Major League Baseball received a flurry of mixed reactions to its memo detailing stricter enforcement of its rules banning pitchers from using foreign substances on baseballs.
While players have debated the virtues and side effects of the league’s new regulations, Tampa Bay Rays left-hander Rich Hill puts the blame on the MLB Players Association.
“I think this falls on the P.A., the players association,” Hill told reporters Wednesday. “This is where they dropped the ball. I think that this is where something should have been done. The players association had the opportunity to work with MLB, and MLB used their strong hand to put it on the players.
“And that’s unfortunate that this is what happened. I feel like a rule change in the middle of the season is very difficult for everybody across the league.”
Hill wished the union more actively got involved with the league on the topic, “settled this and handled it like professionals.”
Hill spoke one day after his teammate, right-hander Tyler Glasnow, blamed the heavier enforcement — which goes into effect Monday — for injuries he sustained this month in his pitching elbow. Glasnow was diagnosed with a partial ulnar collateral ligament tear and a flexor strain.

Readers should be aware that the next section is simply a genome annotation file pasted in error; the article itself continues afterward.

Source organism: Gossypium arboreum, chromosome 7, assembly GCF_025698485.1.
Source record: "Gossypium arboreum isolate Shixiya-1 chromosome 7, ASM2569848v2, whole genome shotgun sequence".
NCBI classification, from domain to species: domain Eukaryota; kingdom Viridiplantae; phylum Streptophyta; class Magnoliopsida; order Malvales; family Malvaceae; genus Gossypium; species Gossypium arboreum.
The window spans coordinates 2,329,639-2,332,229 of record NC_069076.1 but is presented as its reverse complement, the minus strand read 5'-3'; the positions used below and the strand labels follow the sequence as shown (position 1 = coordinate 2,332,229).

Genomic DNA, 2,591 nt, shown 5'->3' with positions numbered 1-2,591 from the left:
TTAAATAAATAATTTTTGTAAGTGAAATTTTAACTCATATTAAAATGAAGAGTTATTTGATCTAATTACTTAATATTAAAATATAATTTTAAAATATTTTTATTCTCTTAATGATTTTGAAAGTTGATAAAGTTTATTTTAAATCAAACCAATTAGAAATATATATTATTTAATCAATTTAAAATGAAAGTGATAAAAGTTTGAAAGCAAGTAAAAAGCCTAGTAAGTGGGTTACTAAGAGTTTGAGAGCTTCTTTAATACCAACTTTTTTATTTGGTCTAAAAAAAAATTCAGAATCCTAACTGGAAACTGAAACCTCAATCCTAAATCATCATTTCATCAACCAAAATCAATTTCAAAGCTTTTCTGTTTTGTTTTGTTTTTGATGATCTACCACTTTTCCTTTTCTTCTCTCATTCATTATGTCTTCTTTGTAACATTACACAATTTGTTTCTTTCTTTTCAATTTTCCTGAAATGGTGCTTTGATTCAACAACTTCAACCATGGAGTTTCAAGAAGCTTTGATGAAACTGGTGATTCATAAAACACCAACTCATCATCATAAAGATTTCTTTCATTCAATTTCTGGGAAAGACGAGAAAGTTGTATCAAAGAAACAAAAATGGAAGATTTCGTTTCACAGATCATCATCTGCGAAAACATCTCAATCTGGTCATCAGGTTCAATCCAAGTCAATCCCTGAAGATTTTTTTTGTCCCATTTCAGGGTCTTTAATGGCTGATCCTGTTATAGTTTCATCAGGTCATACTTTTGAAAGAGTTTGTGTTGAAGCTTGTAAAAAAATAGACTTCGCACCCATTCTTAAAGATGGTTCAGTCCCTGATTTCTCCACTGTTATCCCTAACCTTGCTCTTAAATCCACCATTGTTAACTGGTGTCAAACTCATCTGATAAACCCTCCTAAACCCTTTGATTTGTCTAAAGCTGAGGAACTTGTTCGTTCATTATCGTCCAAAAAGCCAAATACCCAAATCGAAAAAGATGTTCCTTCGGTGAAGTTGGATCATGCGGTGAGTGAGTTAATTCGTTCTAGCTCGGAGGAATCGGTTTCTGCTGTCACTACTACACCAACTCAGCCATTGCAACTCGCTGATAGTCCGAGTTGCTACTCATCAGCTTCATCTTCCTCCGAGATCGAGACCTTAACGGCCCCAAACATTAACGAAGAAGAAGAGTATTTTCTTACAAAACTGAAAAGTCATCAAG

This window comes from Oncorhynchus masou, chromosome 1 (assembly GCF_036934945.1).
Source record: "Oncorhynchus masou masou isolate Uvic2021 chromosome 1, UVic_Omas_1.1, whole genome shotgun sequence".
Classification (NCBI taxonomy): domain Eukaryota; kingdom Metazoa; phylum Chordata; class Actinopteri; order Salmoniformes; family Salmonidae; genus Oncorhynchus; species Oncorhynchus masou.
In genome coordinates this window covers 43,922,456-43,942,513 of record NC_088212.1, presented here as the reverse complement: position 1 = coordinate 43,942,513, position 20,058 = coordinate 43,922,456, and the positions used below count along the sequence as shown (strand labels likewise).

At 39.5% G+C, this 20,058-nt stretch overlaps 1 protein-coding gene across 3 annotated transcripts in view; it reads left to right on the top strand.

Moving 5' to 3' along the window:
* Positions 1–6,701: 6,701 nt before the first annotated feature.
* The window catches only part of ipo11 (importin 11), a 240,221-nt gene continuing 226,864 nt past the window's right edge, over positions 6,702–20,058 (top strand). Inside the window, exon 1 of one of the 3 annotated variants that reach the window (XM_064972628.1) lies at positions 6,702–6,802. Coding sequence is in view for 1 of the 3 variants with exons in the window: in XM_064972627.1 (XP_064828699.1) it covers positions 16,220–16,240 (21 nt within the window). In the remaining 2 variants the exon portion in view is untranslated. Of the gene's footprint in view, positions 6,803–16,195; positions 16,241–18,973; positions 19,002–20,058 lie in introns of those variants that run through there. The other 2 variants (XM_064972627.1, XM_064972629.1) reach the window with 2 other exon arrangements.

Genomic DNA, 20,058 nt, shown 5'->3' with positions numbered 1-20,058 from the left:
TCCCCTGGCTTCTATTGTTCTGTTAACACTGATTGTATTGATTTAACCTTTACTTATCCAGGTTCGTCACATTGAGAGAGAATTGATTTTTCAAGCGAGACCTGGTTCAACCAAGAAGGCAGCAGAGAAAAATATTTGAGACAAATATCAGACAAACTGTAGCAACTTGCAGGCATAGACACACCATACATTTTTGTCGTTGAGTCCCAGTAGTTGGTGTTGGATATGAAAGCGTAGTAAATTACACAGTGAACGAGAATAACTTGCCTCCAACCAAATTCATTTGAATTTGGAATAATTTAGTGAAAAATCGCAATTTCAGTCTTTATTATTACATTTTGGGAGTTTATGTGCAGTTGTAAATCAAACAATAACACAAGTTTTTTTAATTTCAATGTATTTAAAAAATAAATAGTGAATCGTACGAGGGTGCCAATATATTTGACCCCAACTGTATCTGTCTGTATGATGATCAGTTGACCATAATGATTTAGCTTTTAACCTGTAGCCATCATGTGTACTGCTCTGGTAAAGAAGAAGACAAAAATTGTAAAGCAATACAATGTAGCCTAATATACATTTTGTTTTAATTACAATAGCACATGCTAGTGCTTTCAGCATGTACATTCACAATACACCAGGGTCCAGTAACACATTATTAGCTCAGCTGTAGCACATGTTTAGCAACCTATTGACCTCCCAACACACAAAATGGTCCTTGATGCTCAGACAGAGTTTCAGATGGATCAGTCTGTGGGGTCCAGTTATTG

“I switched my fastball grip and my curveball grip,” Glasnow said Tuesday. “I had to put my fastball deeper into my hand and grip it way harder. Instead of holding my curveball at the tip of my fingers, I had to dig it deeper into my hand. I’m choking the (heck) out of all my pitches.”
Hill, 41, has pitched in the majors since 2005 — 17 seasons with 10 different teams. It’s his first season in Tampa Bay.
As other players have reportedly complained, Hill said he does not want a combination of sunscreen and rosin, widely used by pitchers, to be punished the same as Spider Tack, an especially stick substance that has come under scrutiny.
“My argument is that, when it’s a hundred degrees out and humid, we get a rosin bag. When it’s 30 degrees out and freezing cold, we get a rosin bag,” Hill said. “I think it’s also been pretty widely said throughout baseball, hitters and pitchers alike, combined, a (feeling) that the rosin bag is not enough.”
He added, “Part of this wants me to think that it’s a distraction to put hitters and pitchers against each other, which, again, isn’t going to do anything to help grow the game.”
MLB’s memo promises 10-day suspensions with pay for any player caught applying any foreign substance to the ball.
–Field Level Media